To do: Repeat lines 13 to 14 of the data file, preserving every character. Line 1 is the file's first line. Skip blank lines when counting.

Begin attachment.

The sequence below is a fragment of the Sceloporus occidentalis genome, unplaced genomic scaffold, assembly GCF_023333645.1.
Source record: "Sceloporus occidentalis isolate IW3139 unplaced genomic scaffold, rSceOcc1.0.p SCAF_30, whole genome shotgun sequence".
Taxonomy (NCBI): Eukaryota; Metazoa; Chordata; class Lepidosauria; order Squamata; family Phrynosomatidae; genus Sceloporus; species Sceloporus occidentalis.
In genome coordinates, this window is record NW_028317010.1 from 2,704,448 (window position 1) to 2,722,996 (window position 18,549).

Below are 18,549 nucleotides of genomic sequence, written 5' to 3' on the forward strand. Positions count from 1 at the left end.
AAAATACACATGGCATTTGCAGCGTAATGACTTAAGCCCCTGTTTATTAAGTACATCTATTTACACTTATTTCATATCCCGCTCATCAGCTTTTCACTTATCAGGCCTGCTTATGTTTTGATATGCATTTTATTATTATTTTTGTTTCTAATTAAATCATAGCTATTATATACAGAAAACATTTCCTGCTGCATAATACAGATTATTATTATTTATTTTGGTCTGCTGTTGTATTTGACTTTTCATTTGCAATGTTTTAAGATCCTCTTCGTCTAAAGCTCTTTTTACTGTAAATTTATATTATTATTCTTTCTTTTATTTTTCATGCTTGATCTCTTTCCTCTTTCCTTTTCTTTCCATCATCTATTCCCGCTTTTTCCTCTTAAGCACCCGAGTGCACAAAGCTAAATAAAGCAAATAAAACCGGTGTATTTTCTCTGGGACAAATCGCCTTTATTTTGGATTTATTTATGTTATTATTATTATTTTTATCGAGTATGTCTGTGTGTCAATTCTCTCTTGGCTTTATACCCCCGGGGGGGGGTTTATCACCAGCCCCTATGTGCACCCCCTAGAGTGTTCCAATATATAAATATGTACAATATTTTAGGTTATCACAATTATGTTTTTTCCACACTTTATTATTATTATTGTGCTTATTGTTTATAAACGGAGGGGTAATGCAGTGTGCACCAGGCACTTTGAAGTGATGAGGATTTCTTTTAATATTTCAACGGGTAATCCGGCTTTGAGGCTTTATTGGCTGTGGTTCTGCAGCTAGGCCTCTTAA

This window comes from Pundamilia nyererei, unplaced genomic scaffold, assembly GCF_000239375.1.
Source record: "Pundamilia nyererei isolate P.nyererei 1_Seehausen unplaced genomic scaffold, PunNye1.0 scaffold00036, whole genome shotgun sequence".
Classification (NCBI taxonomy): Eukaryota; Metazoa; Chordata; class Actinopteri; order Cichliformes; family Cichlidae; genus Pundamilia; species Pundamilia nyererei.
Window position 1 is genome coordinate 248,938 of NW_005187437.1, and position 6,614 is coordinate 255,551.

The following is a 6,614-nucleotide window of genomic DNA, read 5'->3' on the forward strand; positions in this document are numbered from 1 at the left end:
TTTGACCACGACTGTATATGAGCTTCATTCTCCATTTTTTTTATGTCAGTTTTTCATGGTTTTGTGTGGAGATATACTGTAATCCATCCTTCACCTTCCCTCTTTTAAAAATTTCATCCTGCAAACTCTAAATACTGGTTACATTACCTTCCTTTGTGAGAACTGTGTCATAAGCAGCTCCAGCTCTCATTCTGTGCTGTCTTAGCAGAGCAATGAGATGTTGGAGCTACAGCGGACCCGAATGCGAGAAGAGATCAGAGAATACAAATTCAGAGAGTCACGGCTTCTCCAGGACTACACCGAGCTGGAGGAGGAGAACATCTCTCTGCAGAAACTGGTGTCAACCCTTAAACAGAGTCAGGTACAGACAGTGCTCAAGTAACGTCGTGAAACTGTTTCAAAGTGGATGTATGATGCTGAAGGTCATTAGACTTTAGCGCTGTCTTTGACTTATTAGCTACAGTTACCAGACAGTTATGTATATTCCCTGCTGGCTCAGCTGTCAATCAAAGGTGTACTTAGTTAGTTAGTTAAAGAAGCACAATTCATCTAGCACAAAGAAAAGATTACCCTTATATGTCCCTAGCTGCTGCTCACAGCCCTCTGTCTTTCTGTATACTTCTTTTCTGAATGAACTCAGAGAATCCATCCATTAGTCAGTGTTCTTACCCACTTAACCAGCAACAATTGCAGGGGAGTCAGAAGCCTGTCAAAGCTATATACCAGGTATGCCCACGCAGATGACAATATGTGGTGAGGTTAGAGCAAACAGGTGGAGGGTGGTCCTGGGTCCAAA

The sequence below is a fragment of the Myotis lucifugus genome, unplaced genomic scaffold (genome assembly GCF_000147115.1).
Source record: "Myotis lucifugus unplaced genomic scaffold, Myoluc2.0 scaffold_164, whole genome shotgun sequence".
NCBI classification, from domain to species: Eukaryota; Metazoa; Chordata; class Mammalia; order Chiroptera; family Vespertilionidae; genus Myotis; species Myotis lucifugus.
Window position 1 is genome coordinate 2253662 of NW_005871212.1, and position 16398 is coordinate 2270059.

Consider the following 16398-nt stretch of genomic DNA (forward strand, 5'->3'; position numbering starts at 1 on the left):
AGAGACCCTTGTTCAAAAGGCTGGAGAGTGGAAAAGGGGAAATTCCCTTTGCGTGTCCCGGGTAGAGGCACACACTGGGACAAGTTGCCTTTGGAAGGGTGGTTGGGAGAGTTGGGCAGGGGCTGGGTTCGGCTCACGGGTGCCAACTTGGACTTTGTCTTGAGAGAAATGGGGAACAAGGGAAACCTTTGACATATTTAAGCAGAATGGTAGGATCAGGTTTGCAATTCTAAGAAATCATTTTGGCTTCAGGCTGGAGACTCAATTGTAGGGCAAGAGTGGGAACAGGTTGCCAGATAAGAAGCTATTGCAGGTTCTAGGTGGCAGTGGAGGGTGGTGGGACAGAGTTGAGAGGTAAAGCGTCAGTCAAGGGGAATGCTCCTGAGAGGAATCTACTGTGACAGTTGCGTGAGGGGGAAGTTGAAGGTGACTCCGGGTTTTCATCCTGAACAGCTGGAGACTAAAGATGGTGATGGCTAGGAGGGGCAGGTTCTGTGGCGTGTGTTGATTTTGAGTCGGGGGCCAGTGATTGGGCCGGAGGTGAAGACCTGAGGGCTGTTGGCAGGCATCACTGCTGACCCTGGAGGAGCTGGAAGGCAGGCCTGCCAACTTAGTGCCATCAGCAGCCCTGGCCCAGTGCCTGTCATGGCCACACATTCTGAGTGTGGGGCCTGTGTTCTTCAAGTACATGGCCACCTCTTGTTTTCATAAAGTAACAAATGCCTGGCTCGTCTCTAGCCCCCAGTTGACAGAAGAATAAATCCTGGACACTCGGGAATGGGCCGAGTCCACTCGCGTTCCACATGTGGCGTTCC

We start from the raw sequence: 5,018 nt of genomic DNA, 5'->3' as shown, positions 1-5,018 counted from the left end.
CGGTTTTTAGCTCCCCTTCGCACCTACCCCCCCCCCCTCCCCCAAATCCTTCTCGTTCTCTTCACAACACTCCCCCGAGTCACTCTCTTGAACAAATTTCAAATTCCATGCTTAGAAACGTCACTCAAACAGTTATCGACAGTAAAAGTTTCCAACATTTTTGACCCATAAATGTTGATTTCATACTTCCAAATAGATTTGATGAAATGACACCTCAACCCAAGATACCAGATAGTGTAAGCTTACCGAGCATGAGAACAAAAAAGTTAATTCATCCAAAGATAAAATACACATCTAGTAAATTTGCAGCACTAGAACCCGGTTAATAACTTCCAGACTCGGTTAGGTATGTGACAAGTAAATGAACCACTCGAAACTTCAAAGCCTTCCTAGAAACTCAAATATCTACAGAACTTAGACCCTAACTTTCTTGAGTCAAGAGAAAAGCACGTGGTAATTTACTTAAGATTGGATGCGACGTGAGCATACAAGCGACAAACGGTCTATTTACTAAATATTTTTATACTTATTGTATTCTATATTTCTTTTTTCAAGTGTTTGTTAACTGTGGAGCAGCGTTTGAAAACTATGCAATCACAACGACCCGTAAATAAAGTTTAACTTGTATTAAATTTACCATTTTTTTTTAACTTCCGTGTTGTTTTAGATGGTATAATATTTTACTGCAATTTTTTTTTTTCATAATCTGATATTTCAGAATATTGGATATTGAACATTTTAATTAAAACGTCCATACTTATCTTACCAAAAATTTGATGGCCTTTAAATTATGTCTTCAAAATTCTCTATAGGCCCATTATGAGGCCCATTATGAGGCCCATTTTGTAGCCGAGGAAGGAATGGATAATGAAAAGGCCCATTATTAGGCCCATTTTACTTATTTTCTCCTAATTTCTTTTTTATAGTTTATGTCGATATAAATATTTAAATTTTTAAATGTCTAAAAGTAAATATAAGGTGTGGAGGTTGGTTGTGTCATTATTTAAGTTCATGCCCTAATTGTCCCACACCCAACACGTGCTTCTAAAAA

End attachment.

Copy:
The sequence below is a fragment of the Myotis lucifugus genome, unplaced genomic scaffold (genome assembly GCF_000147115.1).
Source record: "Myotis lucifugus unplaced genomic scaffold, Myoluc2.0 scaffold_164, whole genome shotgun sequence".